Godzilla Bigger, Not Badder
By Skip Sheffield
The beast is back bigger but not necessarily badder than ever 60 years after the first stop-motion papier-mache Godzilla terrorized Tokyo in 1964. Could it be that Godzilla is just a misunderstood monster?
Gareth Edwards, who did special effects on “Monsters” in 2010, is the director of the new “Godzilla.” Max Borenstein wrote the screenplay, which harkens back to the original film. The Godzilla myth has always centered on man’s arrogance and destructiveness. Godzilla was born amidst the post-war horror of Japan, where thousands died from the direct impact of atomic bombs on Hiroshima and Nagasaki, and thousands more died of radiation poisoning. It was radiation that awakened dinosaur-like Godzilla from his slumber, and it is radiation that feeds two horrible new creatures that look a bit like the beast from “Alien.” They are called Muto and there is one of each; a male and female, and they are Godzilla’s natural enemy.
The film begins with vintage footage of the bombings of World War II and the atomic bomb testing in the American West and the remote Pacific atolls. The live action shifts to a huge open pit mine in the Philippines 1999. The floor of the pit has collapsed and given way to a cavern. In that cavern is a huge fossil that looks like some kind of larvae. Meanwhile in Japan the radiation level has become dangerously high near a nuclear reactor, and a chain reaction starts to melt it down.
A engineer named Joe Brody (Bryan Cranston) and his scientist wife (Juliet Binoche) are sent to investigate. From there all Hell breaks loose.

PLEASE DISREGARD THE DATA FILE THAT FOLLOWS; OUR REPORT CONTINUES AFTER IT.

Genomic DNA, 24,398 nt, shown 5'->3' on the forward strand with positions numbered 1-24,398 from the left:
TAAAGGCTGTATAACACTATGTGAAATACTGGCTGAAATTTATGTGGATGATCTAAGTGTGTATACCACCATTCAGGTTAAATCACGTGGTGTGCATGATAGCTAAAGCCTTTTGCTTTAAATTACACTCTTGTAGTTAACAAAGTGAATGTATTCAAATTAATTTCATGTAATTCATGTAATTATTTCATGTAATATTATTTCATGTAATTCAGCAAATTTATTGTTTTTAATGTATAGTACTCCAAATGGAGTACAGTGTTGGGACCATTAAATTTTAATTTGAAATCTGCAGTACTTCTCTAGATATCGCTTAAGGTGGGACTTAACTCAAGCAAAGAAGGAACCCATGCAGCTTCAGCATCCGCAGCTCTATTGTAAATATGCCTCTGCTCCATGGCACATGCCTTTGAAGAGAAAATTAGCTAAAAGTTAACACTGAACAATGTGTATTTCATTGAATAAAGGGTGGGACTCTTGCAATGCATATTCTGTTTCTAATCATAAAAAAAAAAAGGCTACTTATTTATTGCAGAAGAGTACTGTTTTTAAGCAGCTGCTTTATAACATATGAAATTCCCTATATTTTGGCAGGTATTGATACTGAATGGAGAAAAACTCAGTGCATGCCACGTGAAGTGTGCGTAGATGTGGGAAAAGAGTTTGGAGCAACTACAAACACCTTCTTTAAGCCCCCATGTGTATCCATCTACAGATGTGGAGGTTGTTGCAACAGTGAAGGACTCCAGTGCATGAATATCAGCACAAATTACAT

From there we shift to San Francisco, California in the present. Joe Brody’s son Ford (Aaron Taylor-Johnson) has grown up to be a military bomb-defusing specialist. His wife Elle (Elizabeth Olen) is a nurse and mother to their young son Ben (Carson Bolde).
Back in Japan Joe Brody, who had been imprisoned after the nuclear disaster, has finally been released and sends an urgent message to his son to come to his aid.
Godzilla sets a new record in geographic destruction. Not only is Tokyo clobbered again, so is Las Vegas, Honolulu, San Francisco and parts of the Nevada desert. It seems that no one has learned anything in 60 years. You can’t fight monsters with pistols, machine guns or rockets, yet that’s what the military does, to almost comical effect. Ken Watanabe as a scientist and voice of reason says “Let them fight,” meaning the monsters fighting amongst themselves. Fight they do, spectacularly, and in the end you get the distinct impression Godzilla is the least of the monsters.